By the time I arrived at Stuart Country Day School last Wednesday, both gyms were virtually deserted, twin ghost towns, except for volunteers restocking the plundered tables. In Collectors Corner, the rarities I’d noticed on my visit the previous Sunday had been snapped up. Gone (no surprise) was the first hardcover edition of Jack Kerouac’s The Dharma Bums in the original dust jacket, priced at a fraction of the $400 being asked online for copies in similar condition. Among the items buyers had passed over were Freddy Goes to the North Pole and three Signet paperback mysteries by Mickey Spillane — a quick study of my adolescent reading habits, from Freddy the Pig and Jinx the Cat to Mike Hammer.  more

VISUAL STORYTELLING: “The Wonder and the Worry,” among the features in the upcoming Princeton Environmental Film Festival, follows the careers of former National Geographic Editor-in-Chief Chris Johns and his daughter Louise, a young freelance photographer. (Photo by Saskia Madlener)

The Princeton Environmental Film Festival, a signature Princeton Public Library event, opens Friday, April 5 and runs through Sunday, April 14. The 18th annual festival features 22 films: eight feature-length documentaries and 14 short films.

Films will be screened in person at the library and streamed virtually, with some films available in both formats. Streamed selections will be available to view April 8-14. There will also be an off-site screening at the Princeton Garden Theatre on April 7. more

FEMALE PERSPECTIVE: Golda Schultz, soprano, makes her Princeton University Concerts debut with pianist Jonathan Ware in “This Be Her Verse.” (Photo by Dario Acosta)

Making their Princeton University Concerts (PUC) debuts, South African star soprano Golda Schultz and pianist Jonathan Ware will bring the original song cycle, “This Be Her Verse” to PUC audiences on Monday, April 8 at 7:30 p.m. at Richardson Auditorium.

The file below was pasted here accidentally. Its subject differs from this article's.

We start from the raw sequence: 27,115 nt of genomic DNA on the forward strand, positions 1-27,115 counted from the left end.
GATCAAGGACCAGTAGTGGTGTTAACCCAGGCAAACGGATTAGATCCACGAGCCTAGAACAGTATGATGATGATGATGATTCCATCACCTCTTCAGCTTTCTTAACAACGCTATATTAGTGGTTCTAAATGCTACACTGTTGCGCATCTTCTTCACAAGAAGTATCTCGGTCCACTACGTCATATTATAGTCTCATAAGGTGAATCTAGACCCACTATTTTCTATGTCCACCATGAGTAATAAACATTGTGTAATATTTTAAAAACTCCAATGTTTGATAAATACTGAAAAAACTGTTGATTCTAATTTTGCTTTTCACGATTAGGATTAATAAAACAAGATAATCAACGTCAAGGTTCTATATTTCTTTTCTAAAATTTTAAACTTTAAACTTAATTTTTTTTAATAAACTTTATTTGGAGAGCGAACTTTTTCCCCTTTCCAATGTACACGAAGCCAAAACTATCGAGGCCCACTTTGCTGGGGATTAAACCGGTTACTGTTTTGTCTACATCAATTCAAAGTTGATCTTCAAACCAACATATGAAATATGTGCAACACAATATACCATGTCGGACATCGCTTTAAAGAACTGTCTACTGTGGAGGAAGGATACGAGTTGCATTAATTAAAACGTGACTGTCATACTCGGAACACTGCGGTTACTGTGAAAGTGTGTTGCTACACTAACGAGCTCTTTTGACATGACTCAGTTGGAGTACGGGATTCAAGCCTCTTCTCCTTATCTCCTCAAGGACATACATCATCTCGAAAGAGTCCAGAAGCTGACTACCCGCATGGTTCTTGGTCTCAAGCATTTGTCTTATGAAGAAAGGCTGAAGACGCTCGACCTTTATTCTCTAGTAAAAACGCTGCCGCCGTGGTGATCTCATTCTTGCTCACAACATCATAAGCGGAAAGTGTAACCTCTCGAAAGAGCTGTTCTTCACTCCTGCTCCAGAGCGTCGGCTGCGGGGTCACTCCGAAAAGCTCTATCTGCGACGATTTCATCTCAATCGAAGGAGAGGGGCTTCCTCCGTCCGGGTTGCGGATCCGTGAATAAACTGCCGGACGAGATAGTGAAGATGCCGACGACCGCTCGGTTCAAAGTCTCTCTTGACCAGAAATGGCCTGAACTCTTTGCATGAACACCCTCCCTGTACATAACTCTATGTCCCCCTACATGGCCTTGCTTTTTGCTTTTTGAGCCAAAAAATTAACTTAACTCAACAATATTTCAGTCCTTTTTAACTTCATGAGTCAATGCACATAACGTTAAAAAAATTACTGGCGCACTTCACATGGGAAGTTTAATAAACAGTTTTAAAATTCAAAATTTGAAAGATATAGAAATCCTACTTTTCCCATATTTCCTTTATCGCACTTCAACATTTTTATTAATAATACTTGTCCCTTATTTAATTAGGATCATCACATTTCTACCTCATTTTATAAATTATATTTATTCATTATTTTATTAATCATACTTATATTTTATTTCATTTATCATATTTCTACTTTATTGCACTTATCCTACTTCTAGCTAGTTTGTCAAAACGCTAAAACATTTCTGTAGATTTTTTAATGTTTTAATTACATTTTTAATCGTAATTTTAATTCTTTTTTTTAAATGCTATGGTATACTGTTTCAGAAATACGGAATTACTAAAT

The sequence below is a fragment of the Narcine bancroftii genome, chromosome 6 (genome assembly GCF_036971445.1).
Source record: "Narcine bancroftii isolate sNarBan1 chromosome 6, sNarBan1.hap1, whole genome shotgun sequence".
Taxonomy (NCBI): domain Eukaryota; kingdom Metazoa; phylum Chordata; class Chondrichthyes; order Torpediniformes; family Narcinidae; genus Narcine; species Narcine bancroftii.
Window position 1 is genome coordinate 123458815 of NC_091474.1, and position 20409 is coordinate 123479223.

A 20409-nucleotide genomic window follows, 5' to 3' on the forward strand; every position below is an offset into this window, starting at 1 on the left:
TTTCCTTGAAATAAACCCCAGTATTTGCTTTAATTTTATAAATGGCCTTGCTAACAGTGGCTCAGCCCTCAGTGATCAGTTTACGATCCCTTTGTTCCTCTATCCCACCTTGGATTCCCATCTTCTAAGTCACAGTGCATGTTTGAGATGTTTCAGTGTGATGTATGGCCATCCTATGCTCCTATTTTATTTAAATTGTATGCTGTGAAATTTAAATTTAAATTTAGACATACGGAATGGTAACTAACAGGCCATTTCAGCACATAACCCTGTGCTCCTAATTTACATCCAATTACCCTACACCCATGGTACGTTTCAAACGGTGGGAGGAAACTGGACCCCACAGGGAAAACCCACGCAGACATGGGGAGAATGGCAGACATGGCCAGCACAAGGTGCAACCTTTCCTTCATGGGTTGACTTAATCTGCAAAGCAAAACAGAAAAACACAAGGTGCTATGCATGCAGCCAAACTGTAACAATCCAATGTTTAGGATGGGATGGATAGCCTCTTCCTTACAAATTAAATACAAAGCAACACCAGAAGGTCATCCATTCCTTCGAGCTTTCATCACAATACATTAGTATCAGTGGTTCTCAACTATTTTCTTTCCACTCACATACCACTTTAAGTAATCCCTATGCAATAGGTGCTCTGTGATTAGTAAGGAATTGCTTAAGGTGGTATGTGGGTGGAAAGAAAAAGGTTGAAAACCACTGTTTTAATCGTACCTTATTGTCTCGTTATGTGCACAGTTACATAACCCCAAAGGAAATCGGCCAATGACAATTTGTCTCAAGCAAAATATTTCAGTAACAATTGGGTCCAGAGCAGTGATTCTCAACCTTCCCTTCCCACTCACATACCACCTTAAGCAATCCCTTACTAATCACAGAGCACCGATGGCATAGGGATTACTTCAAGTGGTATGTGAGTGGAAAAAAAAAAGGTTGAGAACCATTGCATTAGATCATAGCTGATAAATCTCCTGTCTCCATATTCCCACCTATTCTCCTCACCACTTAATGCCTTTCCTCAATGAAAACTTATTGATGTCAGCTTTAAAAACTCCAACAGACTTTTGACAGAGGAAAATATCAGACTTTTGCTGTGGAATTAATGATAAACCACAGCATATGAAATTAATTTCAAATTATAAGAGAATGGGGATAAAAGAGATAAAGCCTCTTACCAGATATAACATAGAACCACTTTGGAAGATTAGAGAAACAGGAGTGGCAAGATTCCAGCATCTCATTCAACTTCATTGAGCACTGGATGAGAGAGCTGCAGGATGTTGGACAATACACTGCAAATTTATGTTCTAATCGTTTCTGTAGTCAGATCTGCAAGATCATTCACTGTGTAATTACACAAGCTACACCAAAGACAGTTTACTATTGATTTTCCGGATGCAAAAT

The program includes works by female composers Clara Schumann, Emilie Mayer, Rebecca Clarke, Nadia Boulanger, and Kathleen Tagg. It reflects Schultz’s great love of lieder, concert singing, and storytelling; she is as at home in solo recitals as she is starring in opera productions, including the Metropolitan Opera’s Porgy and Bess and the Royal Opera House’s Così fan tutte. more

ANOTHER ROUND: Members of BRKFST Dance Company are among the three additional artists announced as choreographers in residence at Princeton University’s Lewis Center for the Arts. (Photo by Shane Wynn)

The Lewis Center for the Arts’ Program in Dance at Princeton University announces three additional artists as Caroline Hearst Choreographers-in-Residence for the 2023-2024 academic year: Roderick George, Gabrielle Lamb, and BRKFST Dance Company.

All the artists are creating new works for Princeton students or guest teaching in spring classes. They join Amy Hall Garner, Shamel Pitts, and Donna Uchizono, who were Hearst Choreographers-in-Residence during the fall semester, and whose work was featured in the Princeton Dance Festival in December. more

“SUNCATCHER”: This acrylic painting by William Plank is featured in “Inspired Together,” his joint exhibit with Helene Plank, on view at Princeton Public Library through June 1. An art talk and exhibit opening are on March 27 at 6:30 p.m.

Artists Helene Plank and William Plank discuss “Inspired Together,” a joint exhibit of their work, on Wednesday, March 27, at 6:30 p.m. at Princeton Public Library. The presentation will be in the Community Room prior to the exhibit’s official opening in the second floor Reading Room.

Helene Plank gives new life to discarded buttons and beads by combining them to form intricate mosaics on canvas. The materials are hand sewn, rather than glued, to the canvas and are influenced by artist Georges Seurat and his techniques of optical blending. more

“A WANDER THROUGH THE WATER LILIES”: This work by Fiona Clark, artist-in-resident at West Windsor Arts (WWA), is featured in “Leave Your Mark,” the Member Art Show on view April 9 through June 1 at WWA. Clark is also the show’s juror. An opening reception is on April 12 from 7 to 8:30 p.m.

Artists have the unique opportunity to leave their mark in the world through their artwork. Fiona Clark, West Windsor Arts’ artist-in-residence, took that concept a step further when conceiving “Leave Your Mark,” West Windsor Arts’ 2024 Member Art Show.

“For this show, artists were asked to submit work that employs different techniques of mark-making,” said Clark, West Windsor Arts’ first artist-in-residence and the juror of the show. “What that means is open to interpretation, but there needs to be some kind of a tactical component — brushstrokes, pencil marks, fingerprints, woven fabric. It will be exciting to see the artist’s hand in their artworks.” more